Review: Kilo Kish – Reflections in Real Time

Review: Kilo Kish – Reflections in Real Time

Posted March 15, 2016 in
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Kilo Kish
Reflections in Real Time

Kisha Soundscape + Audio
Street: 02.29
Kilo Kish = Erykah Badu + Grimes + SZA

With the self-release of her first studio album, Lakisha Kimberly Robinson (aka Kilo Kish) breaks down the barriers around what a female vocalist should be and what an album should sound like. Reflections in Real Time is an account of Kish turning inward on herself, facing fame, age, self esteem, fear and relationships in a sometimes ironic, sometimes serious fashion. Her songs are short but sweet and employ a wide variety of production styles and sounds. As a whole, Reflections in Real Time seems like it will make a real impact, both for Kilo Kish’s career and for other artists like her.

Robinson, or “Kish” as she likes to be called, got her start when she moved to Brooklyn, New York to attend the Pratt Institute on a scholarship. Kish began to make music and was quickly brought into the New York hip-hop and R&B scene with the help of artists like A$AP Ferg and A$AP Rocky. However, Kish quickly formulated her own unique style, employing experimental instrumentals and quirky, inquisitive vocals into her tracks. Reflections in Real Time follows in that original groundwork but takes Kish’s style one step further.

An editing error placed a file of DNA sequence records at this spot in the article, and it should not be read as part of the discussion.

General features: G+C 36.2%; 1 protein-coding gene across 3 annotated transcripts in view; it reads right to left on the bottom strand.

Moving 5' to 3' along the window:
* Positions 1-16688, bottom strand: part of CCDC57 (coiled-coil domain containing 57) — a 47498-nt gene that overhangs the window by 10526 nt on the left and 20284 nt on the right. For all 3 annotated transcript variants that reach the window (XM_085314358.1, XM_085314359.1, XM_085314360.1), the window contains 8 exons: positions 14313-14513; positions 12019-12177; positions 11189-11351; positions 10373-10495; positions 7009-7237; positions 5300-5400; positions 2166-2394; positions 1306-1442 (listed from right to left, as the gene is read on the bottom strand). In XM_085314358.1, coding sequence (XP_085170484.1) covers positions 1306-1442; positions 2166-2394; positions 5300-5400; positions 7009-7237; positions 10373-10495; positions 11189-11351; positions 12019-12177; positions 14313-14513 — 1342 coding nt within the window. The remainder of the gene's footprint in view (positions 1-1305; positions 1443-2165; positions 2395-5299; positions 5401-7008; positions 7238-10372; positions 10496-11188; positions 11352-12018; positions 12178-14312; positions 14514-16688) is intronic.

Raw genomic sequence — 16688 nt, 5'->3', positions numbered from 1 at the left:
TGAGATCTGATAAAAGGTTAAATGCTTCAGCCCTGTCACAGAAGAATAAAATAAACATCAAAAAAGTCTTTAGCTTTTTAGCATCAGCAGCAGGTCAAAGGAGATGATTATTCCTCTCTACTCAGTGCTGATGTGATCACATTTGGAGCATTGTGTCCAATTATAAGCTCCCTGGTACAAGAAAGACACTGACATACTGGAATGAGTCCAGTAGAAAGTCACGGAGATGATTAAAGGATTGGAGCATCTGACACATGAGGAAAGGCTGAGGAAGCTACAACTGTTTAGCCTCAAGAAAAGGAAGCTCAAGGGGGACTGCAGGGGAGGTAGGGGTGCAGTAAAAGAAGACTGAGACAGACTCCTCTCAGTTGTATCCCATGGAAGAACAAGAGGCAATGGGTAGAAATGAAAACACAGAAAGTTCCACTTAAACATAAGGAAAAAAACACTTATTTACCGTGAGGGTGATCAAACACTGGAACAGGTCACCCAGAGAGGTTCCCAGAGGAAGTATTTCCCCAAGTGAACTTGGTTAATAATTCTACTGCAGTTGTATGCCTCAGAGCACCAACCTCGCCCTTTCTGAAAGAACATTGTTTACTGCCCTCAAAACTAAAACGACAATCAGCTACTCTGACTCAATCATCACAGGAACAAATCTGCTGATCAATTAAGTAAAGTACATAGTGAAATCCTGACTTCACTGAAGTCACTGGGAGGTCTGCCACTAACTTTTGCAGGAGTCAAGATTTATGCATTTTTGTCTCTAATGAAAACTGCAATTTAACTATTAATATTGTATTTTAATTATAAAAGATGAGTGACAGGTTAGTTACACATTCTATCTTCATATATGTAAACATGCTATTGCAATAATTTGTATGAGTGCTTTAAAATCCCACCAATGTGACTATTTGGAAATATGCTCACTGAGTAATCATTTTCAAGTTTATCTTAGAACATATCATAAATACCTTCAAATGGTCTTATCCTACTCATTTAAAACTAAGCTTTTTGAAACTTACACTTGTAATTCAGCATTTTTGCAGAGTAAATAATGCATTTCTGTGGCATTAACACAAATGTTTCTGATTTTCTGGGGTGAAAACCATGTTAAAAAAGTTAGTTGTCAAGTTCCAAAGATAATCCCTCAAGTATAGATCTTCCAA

At times, the album seems to be more of Kilo Kish’s commentary on what it means to be a human rather than a mere collection of songs. Numerous tracks feature Kish speaking rather than singing: When she does belt out a few bars, they are short-lived and slightly scattered. Kish is obviously expressing herself as an artist, driven to release the observations and questions she has about life into the world. The track “Existential Crisis Hour” begins with Kish’s reverberating voice questioning life. She asks, “If you say I’m in control, and my actions serve to give my life meaning, does it have a meaning if I choose no action?”

The questions and paradoxes offered throughout Reflections in Real Time give the album much more depth than do other albums by female vocalists. When Kish does sing, one seems to listen more intently, and the lyrics take on a new, more heightened meaning. Kilo Kish sings beautiful, catchy melodies that pack a punch. She sings of lost love, angst and anxiety, but also of hope. Kish often employs tasteful vocal layering, and her voice seems to propel each song forward with the help from each track’s production.

As with her earlier works, the instrumentals in Reflections in Real Time are both modern and experimental, with catchy trap beats combined with reverb and unusual samples. At times, Kish steps back and lets the production ride out unaccompanied, which pairs well with the other more vocal-heavy songs. Tracks like “Frustrations + Solutions” are simple, but when combined with Kish’s vocals, which flow well with each track, they become complex and melodic.

Even though it’s her first studio album, Reflections in Real Time shows that Kilo Kish has really grown into herself. It is mature, thought-provoking and not stifled in any way. Although the album has less singing than one would expect, it is still catchy and beautiful when it needs to be. Kilo Kish has proven with this release that she shines as an individual and is not afraid to ask questions about life, music and everything in between. –Taylor Hartman